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Alumnus Helps Students Succeed at Real Estate Competition

by Shelby Ruud Jarman

Posted on Spring 2017 Issue

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Landscape Architecture and Environmental Planning almnus Kurt Alvater has mentored several USU students in the Utah Real Estate Challenge, including LAEP junior Brad Bennett, LAEP senior Steve Woody and Huntsman graduate student Sierra Hofferman, who took third place and recieved $5,000 in prize for their proposed redesign of Jefferson Station in Salt Lake City.

As a high school student in St. Louis, Missouri, in the late 1970s, Kurt Altvater was searching for a prestigious landscape architecture program to launch him into a successful lifelong career. A mentor of his suggested the program at Utah State University, so Altvater applied, was accepted, and packed his bags to move 1,300 miles west.

When he arrived on campus, USU and the landscape architecture program did not disappoint. In particular, Altvater enjoyed attending guest lectures given by professional landscape architects.

“There’s this dynamic, collaborative relationship between USU and the outside world,” he said. “It really made an impact to see these people spend quality time with students. It made me realize that I had to come and give back to students once I had entered the field.”

An opportunity to do that arose when Altvater learned about the Utah Real Estate Challenge from a colleague. The event is an intercollegiate real estate development competition for college students throughout Utah, allowing them to work together across disciplines to prepare and present a real estate development plan to a panel of expert judges.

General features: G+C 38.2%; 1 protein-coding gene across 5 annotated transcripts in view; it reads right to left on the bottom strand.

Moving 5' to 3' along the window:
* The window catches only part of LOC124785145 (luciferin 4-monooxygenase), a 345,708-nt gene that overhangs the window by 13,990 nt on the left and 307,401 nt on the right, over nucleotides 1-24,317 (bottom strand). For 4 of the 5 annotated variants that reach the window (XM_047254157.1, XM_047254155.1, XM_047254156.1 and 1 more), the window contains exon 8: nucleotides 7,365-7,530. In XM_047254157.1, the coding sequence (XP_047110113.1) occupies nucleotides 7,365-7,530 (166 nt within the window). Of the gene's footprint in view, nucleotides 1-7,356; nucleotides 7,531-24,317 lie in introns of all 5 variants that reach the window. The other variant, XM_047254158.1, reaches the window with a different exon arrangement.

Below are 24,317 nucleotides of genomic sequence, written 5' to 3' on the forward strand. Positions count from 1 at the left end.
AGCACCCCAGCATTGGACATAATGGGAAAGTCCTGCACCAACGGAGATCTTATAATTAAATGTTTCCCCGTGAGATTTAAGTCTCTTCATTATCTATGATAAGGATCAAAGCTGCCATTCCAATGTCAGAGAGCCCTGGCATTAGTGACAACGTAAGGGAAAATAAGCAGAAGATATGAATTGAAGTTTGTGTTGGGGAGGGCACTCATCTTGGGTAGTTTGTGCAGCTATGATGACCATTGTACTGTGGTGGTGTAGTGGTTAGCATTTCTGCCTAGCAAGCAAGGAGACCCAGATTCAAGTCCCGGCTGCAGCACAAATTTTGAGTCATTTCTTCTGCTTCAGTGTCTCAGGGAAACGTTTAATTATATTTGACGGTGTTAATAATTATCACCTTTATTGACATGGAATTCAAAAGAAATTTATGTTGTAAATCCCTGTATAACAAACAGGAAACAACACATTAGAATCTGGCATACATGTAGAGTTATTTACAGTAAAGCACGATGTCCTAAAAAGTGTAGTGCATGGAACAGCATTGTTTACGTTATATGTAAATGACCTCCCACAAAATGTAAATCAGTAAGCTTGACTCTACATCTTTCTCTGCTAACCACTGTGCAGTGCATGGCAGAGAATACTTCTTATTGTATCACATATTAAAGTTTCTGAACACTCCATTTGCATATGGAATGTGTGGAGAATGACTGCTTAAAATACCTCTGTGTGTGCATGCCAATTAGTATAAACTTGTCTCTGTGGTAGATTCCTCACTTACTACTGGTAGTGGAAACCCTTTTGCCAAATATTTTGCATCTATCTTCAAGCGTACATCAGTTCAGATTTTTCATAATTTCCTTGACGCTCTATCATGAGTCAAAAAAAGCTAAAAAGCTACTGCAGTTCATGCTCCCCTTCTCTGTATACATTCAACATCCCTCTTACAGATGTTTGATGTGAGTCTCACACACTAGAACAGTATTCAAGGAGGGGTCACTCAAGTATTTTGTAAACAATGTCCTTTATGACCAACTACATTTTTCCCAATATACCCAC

Kurt Alvater

Altvater, now a senior vice president of CBRE Capital Markets, an international real estate investment firm, decided the competition would be the perfect opportunity for current students at USU.

“I knew that I wanted to help get Utah State involved,” he said. “It is so important for students of different disciplines, such as business, landscape architecture and engineering, to work together as a team. That kind of collaboration is unique in the academic world and an everyday reality in the business world.”

Altvater reached out to USU’s Department of Landscape Architecture and Environmental Planning (LAEP) and Huntsman School of Business to begin preparing for the competition. Working with Todd Johnson, associate professor in the LAEP department and faculty advisor to the teams, Altvater was able to have a large role in helping the students prepare. Though he is based in San Francisco, Altvater communicated with the students via conference calls, video chats and the occasional campus visit. Throughout the project he acted as a sounding board for the students’ ideas, provided market research published by CBRE, and connected the students with more USU alumni and other professionals in the field.